New Zealand Promotes Tourism Through Online Brochure
The campaign, designed by Australian e-marketing firm Wotch.com, targeted middle-class Midwestern American families. Wotch estimated that the campaign reached nearly 1.5 million consumers after its April launch and returned an overall 4.3 percent response rate.
Wotch ran banners, buttons and interstitial ads promoting the e-brochure on more than 1,000 affiliate Web sites and garnered about 1 million page views. Some 47,000 consumers clicked on the links and downloaded the e-brochure, a 4.7 percent response rate.
Wotch also sent 700,000 e-mail newsletters, of which 480,000 were opened. Of the consumers who opened the e-mails, 26,700 downloaded the e-brochure, a 3.8 percent response rate.
The goal of the campaign was to raise awareness of New Zealand as a tourist destination by getting Americans to download the travel page.
The e-brochure, which consumers downloaded from the Wotch.com site after following links through the e-mails or online ads, is a 1.2-megabyte file. Once it is downloaded and installed on the consumer's computer, the file opens an electronic representation of a book on the user's desktop.
The book contains 10 full-color, double-page spreads with information on New Zealand's features and attractions. It includes pictures of the island nation's luxurious landscape and has links to the tourism commission's promotional Web site, PureNZ.com. Users turn the virtual pages by clicking the bottom corner of the page or selecting a page from the table of contents.
The brochures cost 17 cents per download for distribution and production. Having delivered more than 4 million downloads in previous campaigns during the past 12 months, Wotch was confident the downloading process would not be too complicated for consumers, said Rysz Gancewicz, marketing manager at Wotch.com.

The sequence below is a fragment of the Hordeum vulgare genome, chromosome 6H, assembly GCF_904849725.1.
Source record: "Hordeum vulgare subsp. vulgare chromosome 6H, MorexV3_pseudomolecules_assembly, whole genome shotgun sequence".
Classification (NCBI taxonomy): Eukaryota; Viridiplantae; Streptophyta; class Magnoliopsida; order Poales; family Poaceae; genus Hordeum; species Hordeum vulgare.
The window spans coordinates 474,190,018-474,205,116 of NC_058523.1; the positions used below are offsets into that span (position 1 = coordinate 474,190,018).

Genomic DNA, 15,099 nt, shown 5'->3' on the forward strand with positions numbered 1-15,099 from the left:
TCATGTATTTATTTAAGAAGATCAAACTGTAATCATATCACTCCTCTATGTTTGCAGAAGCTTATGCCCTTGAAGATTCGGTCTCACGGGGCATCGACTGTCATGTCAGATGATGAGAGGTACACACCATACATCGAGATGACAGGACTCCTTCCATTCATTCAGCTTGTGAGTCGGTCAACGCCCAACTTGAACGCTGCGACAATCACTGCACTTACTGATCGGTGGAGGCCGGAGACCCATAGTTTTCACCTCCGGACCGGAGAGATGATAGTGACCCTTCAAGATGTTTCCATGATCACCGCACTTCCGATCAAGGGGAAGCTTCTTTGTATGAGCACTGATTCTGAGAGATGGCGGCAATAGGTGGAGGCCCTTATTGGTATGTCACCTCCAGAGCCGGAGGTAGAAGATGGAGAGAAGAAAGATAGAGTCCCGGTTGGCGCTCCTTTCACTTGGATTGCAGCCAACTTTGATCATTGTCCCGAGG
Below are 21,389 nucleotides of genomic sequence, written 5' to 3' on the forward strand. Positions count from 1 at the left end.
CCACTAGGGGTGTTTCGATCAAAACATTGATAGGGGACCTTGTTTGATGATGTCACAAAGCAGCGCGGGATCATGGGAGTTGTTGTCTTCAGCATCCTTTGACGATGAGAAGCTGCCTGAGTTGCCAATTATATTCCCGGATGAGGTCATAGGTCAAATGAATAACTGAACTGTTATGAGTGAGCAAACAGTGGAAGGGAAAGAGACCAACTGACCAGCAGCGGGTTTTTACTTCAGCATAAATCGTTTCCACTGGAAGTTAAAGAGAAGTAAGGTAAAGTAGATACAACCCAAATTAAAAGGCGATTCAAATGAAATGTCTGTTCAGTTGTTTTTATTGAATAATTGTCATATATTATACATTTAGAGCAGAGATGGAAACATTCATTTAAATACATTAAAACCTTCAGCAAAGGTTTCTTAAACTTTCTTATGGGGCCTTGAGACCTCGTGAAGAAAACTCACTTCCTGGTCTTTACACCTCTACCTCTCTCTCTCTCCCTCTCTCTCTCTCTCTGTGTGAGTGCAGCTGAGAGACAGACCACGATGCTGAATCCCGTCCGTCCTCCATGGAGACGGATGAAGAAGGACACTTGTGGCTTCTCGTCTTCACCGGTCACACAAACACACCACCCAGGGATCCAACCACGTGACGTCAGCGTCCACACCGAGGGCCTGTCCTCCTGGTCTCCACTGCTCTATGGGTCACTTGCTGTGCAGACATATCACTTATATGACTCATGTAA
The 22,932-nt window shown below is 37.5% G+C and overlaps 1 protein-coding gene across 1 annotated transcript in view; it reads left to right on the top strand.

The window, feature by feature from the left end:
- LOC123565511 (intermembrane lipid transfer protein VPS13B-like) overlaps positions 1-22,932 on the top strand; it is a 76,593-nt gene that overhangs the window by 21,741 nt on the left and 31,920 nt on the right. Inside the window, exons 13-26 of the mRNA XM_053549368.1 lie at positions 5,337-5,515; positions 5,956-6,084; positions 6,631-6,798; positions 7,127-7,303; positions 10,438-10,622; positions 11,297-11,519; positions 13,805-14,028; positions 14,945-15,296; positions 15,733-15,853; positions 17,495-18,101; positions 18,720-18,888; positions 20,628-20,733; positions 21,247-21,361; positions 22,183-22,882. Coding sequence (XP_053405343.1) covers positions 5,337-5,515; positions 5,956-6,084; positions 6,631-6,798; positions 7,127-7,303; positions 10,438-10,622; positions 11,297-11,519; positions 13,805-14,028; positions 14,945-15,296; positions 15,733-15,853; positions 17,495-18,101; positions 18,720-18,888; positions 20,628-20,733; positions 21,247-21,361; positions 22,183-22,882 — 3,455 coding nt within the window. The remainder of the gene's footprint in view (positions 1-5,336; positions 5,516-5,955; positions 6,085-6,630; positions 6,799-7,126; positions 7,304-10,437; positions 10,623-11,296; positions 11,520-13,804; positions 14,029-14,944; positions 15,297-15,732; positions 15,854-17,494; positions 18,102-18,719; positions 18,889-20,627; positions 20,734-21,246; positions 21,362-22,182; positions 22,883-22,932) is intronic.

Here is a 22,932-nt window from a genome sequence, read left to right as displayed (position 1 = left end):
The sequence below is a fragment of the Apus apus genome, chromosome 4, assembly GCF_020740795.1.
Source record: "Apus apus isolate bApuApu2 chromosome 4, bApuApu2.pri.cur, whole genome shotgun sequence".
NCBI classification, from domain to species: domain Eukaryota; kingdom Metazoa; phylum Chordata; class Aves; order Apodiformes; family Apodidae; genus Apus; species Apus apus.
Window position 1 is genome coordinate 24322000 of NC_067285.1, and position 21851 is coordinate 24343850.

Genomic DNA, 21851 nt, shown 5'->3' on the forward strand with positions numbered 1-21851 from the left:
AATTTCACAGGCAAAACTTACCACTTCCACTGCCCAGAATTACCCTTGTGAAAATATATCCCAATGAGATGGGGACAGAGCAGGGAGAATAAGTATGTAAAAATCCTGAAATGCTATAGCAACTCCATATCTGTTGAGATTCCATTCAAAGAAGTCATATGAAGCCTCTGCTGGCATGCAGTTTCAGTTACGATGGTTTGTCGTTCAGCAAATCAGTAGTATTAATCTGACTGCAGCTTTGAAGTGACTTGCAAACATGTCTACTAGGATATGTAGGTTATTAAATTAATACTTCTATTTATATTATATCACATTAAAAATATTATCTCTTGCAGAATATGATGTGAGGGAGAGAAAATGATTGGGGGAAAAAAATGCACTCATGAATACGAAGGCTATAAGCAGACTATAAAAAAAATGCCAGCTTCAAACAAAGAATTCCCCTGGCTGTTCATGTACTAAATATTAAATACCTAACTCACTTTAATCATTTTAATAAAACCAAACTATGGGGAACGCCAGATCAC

"Surprisingly, it was the non-e-mail campaign across external sites which achieved the greater response, so U.S. users as a whole seem to be quite comfortable with downloads, provided the process is communicated in a simple manner and the download represents perceived value for the recipient," Gancewicz said.
The major advantage of the brochure format is its low cost and instant response, Gancewicz said. It also effectively mimics the look of a print brochure.
"The intention of the brochure format is to re-create the offline experience of reading a travel guide online," Gancewicz said. "In all cases, our objective with the e-brochure is to duplicate a client's offline material for complete online-offline integration."
Wotch continues to monitor downloads of the brochure from its Web site. The brochure contains a link allowing consumers to e-mail a copy to friends, thus helping to sustain the campaign's reach.
The success of the campaign has attracted the interest of other national tourism boards, Gancewicz said, although he did not disclose specifics. Wotch also has created e-brochure campaigns for Toyota, the Sydney 2000 Olympics, real estate broker network Christie's Great Estates and publisher Harper Collins.